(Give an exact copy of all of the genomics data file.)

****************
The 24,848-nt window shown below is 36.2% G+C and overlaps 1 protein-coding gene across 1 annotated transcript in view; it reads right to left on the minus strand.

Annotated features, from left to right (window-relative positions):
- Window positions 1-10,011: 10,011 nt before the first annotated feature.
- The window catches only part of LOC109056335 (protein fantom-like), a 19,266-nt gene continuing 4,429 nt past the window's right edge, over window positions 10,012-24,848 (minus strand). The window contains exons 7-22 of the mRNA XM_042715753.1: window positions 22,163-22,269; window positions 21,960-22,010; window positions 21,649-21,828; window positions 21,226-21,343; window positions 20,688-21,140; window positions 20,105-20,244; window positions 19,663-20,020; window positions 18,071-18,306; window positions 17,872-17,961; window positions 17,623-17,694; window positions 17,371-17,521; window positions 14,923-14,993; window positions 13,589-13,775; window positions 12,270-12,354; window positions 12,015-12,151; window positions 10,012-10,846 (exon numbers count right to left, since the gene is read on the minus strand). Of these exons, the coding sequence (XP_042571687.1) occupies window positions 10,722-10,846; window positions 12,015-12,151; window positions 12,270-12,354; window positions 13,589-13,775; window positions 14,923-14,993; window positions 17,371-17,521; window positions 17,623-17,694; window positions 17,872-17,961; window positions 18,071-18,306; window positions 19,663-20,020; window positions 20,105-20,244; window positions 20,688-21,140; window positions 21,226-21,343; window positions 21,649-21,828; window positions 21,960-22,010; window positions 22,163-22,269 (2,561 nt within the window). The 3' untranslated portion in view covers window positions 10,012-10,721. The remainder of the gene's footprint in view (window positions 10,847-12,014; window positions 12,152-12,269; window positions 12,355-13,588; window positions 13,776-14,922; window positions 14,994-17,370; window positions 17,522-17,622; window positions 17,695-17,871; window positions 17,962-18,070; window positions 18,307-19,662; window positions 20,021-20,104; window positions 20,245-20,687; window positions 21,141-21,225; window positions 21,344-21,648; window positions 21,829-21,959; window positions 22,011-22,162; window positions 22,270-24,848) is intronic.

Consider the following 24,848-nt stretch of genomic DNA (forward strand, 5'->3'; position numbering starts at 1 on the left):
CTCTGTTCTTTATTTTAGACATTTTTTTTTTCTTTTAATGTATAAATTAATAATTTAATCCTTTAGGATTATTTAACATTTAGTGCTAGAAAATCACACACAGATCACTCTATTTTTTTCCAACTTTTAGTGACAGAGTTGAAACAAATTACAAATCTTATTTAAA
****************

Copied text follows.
The 24,848-nt window shown below is 36.2% G+C and overlaps 1 protein-coding gene across 1 annotated transcript in view; it reads right to left on the minus strand.

Annotated features, from left to right (window-relative positions):
- Window positions 1-10,011: 10,011 nt before the first annotated feature.
- The window catches only part of LOC109056335 (protein fantom-like), a 19,266-nt gene continuing 4,429 nt past the window's right edge, over window positions 10,012-24,848 (minus strand). The window contains exons 7-22 of the mRNA XM_042715753.1: window positions 22,163-22,269; window positions 21,960-22,010; window positions 21,649-21,828; window positions 21,226-21,343; window positions 20,688-21,140; window positions 20,105-20,244; window positions 19,663-20,020; window positions 18,071-18,306; window positions 17,872-17,961; window positions 17,623-17,694; window positions 17,371-17,521; window positions 14,923-14,993; window positions 13,589-13,775; window positions 12,270-12,354; window positions 12,015-12,151; window positions 10,012-10,846 (exon numbers count right to left, since the gene is read on the minus strand). Of these exons, the coding sequence (XP_042571687.1) occupies window positions 10,722-10,846; window positions 12,015-12,151; window positions 12,270-12,354; window positions 13,589-13,775; window positions 14,923-14,993; window positions 17,371-17,521; window positions 17,623-17,694; window positions 17,872-17,961; window positions 18,071-18,306; window positions 19,663-20,020; window positions 20,105-20,244; window positions 20,688-21,140; window positions 21,226-21,343; window positions 21,649-21,828; window positions 21,960-22,010; window positions 22,163-22,269 (2,561 nt within the window). The 3' untranslated portion in view covers window positions 10,012-10,721. The remainder of the gene's footprint in view (window positions 10,847-12,014; window positions 12,152-12,269; window positions 12,355-13,588; window positions 13,776-14,922; window positions 14,994-17,370; window positions 17,522-17,622; window positions 17,695-17,871; window positions 17,962-18,070; window positions 18,307-19,662; window positions 20,021-20,104; window positions 20,245-20,687; window positions 21,141-21,225; window positions 21,344-21,648; window positions 21,829-21,959; window positions 22,011-22,162; window positions 22,270-24,848) is intronic.

Consider the following 24,848-nt stretch of genomic DNA (forward strand, 5'->3'; position numbering starts at 1 on the left):
CTCTGTTCTTTATTTTAGACATTTTTTTTTTCTTTTAATGTATAAATTAATAATTTAATCCTTTAGGATTATTTAACATTTAGTGCTAGAAAATCACACACAGATCACTCTATTTTTTTCCAACTTTTAGTGACAGAGTTGAAACAAATTACAAATCTTATTTAAA